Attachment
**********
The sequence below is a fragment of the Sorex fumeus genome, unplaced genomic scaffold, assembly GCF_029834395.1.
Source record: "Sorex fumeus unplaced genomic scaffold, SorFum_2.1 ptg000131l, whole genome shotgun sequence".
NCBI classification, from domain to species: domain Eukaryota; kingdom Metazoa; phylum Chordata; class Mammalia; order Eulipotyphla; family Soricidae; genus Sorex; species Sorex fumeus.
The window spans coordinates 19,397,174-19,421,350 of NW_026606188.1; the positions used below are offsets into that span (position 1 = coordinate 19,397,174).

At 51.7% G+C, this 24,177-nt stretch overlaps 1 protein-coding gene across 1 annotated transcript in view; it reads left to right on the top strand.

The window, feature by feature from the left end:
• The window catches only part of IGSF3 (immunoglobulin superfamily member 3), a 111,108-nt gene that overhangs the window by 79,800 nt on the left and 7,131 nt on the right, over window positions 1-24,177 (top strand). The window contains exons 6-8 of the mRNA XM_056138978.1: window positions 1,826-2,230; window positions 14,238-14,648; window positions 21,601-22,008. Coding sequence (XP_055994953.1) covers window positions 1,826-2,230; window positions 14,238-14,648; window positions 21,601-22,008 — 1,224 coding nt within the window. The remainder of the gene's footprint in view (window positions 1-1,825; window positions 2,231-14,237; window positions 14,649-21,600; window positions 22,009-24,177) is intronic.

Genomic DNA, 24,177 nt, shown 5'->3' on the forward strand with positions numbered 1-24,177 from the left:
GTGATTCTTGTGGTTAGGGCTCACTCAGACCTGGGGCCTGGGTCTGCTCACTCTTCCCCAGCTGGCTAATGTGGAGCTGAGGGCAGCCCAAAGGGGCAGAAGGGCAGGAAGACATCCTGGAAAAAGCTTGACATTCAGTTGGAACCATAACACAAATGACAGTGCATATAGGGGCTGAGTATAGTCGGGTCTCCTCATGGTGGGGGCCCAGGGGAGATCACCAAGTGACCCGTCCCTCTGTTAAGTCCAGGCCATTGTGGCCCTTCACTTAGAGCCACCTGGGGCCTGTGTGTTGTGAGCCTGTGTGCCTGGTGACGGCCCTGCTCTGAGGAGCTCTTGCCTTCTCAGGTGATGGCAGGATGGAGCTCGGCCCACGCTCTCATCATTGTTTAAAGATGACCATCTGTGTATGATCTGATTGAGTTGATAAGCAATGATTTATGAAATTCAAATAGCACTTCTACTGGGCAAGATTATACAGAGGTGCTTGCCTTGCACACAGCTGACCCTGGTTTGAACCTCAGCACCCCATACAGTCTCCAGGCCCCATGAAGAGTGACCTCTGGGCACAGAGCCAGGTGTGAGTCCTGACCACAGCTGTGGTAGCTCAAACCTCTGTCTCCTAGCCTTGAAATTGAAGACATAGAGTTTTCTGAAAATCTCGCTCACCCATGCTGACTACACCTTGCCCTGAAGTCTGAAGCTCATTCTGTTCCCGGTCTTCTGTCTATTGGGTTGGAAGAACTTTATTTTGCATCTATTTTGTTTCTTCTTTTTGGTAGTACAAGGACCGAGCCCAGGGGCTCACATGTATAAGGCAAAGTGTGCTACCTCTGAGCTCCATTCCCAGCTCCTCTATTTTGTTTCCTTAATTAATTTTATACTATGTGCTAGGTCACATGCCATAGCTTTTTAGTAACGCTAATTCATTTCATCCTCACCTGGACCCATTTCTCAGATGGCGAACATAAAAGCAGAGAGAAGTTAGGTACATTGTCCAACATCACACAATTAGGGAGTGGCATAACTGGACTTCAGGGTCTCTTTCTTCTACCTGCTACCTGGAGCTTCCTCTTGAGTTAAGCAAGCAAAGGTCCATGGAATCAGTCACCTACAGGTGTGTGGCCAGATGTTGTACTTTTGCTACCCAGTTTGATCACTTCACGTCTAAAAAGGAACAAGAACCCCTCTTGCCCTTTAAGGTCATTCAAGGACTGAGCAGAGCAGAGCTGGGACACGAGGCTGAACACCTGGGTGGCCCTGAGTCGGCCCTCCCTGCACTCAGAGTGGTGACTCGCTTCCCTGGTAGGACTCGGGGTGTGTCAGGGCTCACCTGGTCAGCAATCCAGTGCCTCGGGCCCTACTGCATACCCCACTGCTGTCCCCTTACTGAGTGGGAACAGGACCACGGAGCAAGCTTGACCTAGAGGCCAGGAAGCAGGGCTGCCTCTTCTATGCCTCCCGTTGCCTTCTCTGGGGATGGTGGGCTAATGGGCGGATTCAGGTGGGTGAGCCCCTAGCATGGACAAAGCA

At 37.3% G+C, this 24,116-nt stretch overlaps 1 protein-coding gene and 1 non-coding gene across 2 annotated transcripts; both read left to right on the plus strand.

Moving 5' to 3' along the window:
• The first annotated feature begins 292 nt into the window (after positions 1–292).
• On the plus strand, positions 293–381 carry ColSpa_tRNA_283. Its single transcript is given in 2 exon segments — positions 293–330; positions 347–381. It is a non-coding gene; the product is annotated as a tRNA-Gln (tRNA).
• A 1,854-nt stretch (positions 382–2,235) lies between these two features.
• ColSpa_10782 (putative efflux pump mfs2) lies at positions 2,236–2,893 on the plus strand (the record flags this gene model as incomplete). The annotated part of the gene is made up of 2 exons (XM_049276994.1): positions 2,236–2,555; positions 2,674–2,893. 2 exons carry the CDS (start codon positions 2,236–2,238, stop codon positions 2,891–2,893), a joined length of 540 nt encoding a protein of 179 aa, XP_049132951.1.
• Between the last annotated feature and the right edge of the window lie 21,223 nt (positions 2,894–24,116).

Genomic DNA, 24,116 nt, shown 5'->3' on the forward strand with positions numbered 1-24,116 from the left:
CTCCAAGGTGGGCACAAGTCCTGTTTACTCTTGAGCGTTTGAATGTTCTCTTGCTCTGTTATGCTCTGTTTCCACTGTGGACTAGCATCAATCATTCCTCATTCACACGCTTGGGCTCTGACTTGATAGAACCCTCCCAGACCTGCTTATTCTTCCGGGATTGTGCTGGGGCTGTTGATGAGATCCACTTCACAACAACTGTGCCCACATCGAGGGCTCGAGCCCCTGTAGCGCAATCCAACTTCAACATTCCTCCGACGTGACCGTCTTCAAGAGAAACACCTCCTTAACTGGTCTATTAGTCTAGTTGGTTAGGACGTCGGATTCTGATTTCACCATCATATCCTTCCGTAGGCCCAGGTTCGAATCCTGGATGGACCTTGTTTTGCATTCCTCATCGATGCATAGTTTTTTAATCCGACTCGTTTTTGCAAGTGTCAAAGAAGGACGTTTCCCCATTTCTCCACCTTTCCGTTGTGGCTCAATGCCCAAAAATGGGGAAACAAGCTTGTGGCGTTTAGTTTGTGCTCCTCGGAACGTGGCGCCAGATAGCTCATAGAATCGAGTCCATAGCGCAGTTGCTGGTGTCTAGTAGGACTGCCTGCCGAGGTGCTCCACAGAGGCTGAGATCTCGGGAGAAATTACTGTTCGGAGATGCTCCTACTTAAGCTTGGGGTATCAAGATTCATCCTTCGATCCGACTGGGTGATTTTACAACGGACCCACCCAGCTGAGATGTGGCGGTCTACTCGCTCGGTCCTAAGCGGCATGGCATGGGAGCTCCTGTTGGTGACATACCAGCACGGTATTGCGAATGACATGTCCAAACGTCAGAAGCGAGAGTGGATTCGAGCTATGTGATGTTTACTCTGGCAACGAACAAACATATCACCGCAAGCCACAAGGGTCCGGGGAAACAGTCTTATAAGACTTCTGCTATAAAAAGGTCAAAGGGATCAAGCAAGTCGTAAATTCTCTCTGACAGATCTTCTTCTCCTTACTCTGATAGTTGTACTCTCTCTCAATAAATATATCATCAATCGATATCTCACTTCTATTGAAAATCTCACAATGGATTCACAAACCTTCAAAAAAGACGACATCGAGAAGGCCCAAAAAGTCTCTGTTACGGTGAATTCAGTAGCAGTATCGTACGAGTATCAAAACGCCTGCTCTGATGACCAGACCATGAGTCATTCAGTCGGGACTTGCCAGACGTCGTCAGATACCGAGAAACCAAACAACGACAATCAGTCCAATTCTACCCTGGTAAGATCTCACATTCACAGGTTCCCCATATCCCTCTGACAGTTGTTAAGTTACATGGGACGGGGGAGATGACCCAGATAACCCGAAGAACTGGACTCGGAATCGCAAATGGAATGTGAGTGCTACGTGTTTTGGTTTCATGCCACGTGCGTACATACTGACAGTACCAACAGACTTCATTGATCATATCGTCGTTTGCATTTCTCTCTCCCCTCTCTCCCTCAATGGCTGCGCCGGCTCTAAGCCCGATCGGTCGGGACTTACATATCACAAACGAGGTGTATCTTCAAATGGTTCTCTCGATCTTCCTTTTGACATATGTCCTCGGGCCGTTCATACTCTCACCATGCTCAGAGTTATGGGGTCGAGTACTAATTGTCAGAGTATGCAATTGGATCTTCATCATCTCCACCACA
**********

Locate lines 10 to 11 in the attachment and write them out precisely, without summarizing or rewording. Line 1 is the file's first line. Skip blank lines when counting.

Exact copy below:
At 37.3% G+C, this 24,116-nt stretch overlaps 1 protein-coding gene and 1 non-coding gene across 2 annotated transcripts; both read left to right on the plus strand.

Moving 5' to 3' along the window: